FRB Governor Bowman Speaks on Banking Competition
On September 28, Federal Reserve Board (“FRB”) Governor Michelle Bowman spoke to the Community Banking Research Conference regarding the landscape for banking competition. Governor Bowman noted, as many have, that it is past time to update the bank merger framework, which was last updated in 1995. Governor Bowman said that in light of banking industry changes, “we need to change how we think about competition for banking products and services and modernize our approach to competitive analysis that promotes a healthy banking and financial system, supports consumer choice, and creates the right incentives for continued innovation.”
Governor Bowman pointed out that the current guidelines for banking markets continue to be local banking markets, and define a market with a Herfindahl-Hirschman index (“HHI”) of 1,800 or higher as concentrated, but Department of Justice (“DOJ”) guidelines for horizontal mergers in other industries draw that line at the 2.500 level. Governor Bowman suggested that it might be time to revisit the stricter levels for the banking industry. She also noted that the “cluster” of banking products defined in United States v. Philadelphia National Bank, 374 U.S. 321 (1963) faces increasing competition in the form of community-based credit unions, on-line banks, and non-bank finance companies.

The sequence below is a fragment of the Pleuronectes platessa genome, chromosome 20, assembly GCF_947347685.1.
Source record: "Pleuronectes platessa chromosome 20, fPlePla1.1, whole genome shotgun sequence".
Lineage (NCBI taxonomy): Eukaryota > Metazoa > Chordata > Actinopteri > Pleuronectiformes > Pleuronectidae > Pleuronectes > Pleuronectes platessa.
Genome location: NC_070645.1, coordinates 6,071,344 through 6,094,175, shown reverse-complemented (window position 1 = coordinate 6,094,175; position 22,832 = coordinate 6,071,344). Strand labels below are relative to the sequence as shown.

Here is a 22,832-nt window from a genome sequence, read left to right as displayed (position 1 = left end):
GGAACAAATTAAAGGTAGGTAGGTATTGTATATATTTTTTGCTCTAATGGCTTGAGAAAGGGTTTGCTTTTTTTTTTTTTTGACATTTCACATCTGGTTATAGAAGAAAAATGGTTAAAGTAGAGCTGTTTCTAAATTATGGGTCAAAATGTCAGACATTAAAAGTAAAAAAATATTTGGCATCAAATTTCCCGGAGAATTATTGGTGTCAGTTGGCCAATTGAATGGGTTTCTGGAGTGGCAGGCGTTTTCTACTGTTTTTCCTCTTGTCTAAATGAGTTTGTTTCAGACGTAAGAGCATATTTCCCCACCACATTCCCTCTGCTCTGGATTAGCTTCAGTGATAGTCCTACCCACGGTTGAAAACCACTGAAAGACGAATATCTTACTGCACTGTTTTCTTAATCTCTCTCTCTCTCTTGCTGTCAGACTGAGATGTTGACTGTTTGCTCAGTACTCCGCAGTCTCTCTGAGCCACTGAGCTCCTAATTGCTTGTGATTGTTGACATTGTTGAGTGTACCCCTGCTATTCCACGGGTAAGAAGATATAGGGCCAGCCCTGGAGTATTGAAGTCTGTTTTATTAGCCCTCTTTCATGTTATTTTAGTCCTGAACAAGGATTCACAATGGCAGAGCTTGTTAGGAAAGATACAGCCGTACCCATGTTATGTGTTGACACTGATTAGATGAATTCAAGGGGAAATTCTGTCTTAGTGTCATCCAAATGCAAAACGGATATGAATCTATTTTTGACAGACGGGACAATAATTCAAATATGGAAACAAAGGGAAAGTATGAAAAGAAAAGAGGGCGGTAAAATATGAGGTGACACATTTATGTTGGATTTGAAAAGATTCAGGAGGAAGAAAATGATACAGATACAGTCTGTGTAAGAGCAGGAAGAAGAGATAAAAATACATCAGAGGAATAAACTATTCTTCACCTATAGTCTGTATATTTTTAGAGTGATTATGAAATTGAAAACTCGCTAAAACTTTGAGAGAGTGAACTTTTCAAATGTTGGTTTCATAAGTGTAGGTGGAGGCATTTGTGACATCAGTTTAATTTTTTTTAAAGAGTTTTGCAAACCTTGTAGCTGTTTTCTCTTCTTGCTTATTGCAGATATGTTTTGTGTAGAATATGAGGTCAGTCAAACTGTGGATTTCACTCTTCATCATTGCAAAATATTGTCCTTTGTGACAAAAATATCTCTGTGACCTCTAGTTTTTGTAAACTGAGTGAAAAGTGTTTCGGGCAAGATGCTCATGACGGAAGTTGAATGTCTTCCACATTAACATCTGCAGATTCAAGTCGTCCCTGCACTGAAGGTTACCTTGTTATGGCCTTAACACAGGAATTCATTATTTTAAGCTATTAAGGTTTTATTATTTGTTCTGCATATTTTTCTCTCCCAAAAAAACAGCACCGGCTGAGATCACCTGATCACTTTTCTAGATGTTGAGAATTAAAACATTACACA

In light of those competitive forces that aren’t accounted for under the current merger framework, Governor Bowman had three recommendations to include as regulators work to modernize their framework for analyzing bank mergers: (1) include credit unions in all competitive analyses in a more systemic way; (2) factor in deposits at digital banks; and (3) consider nonbank financial firms in all competitive analyses.
Governor Bowman, a former banking commissioner in Kansas, noted that the current bank merger framework seems to particularly disadvantage community banks, and hopes that as the agencies and DOJ take a closer look at the framework, these considerations are considered.